Greater Hartford Arts Landscape Study Reveals a Vibrant Industry Challenged by a Lack of Diversity and Shrinking Financial Resources

Study is a collaboration between Connecticut Office of the Arts and Hartford Foundation

In 2018, the Hartford Foundation for Public Giving and the Connecticut Office of the Arts (COA) commissioned research to better understand the dynamics of the Greater Hartford’s arts industry. What emerged was a picture of an arts ecosystem populated by a passionate set of creative individuals, committed to serving audiences and bringing great arts experiences to the region. This is a cause for celebration, and it is not news to those who work with this population every day. Unfortunately, the sector is also struggling with a limited pool of support for their work – with precious dollars allocated toward other critical needs in the community. Making matters even more challenging is an uneven distribution of arts activity, participation, and support, suggesting the need for re-doubled efforts to address issues of equity, diversity, and inclusion.

Launched in the fall of 2018, the study conducted by TDC and DataArts sought to identify key challenges and opportunities for local arts and cultural organizations. The comprehensive study provides demographic and funding data on arts and cultural organizations in the Hartford region. This effort also included a workforce survey of local organizations in the field. The Connecticut Office of the Arts recognized many of these issues beginning in 2016 with the introduction of the READI Initiative to bring relevance, equity, access, diversity and inclusion to the forefront of its program and grant-making priorities. Both the Hartford Foundation and the Connecticut Office of the Arts will use the results of this study to inform additional grant making and support strategies.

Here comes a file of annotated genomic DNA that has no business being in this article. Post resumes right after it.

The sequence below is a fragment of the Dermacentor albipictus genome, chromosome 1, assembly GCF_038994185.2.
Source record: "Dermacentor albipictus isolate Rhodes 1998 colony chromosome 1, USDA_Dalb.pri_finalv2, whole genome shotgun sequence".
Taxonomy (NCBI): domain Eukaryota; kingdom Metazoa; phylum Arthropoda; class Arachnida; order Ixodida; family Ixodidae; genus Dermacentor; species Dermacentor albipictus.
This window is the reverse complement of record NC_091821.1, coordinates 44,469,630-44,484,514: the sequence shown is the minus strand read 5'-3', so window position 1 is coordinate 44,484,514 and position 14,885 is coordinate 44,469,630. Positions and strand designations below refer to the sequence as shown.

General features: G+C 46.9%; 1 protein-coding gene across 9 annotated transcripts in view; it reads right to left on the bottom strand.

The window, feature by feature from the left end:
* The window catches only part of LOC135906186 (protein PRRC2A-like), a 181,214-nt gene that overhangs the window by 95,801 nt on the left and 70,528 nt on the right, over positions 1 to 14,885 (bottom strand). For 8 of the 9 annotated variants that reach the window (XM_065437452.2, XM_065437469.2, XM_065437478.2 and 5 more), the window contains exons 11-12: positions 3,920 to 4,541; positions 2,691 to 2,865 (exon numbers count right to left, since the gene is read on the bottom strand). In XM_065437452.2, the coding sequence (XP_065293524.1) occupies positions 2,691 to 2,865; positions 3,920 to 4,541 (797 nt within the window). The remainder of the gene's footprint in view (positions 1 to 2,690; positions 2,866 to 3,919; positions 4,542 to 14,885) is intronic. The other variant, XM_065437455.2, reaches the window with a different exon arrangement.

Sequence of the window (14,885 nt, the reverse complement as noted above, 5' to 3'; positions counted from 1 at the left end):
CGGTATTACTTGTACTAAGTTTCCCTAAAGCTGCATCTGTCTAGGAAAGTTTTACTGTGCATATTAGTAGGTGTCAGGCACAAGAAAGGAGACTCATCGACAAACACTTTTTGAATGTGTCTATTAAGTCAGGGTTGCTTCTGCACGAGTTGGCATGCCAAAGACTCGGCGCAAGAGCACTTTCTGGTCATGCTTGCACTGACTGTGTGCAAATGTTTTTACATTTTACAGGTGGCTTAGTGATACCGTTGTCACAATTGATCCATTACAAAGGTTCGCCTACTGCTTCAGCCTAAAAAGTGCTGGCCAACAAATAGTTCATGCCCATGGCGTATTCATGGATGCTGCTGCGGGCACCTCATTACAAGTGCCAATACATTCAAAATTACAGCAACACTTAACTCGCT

“The arts are an incredible asset in our region, which when properly leveraged can support community and resident well-being including physical and mental health, education and learning, economic vitality, social cohesion and community development,” said Hartford Foundation Senior Vice President Judy Rozie-Battle. “This study provides us with invaluable information about the current state of the Greater Hartford arts ecosystem which the Foundation will use to inform our own arts and cultural investments and programmatic work.”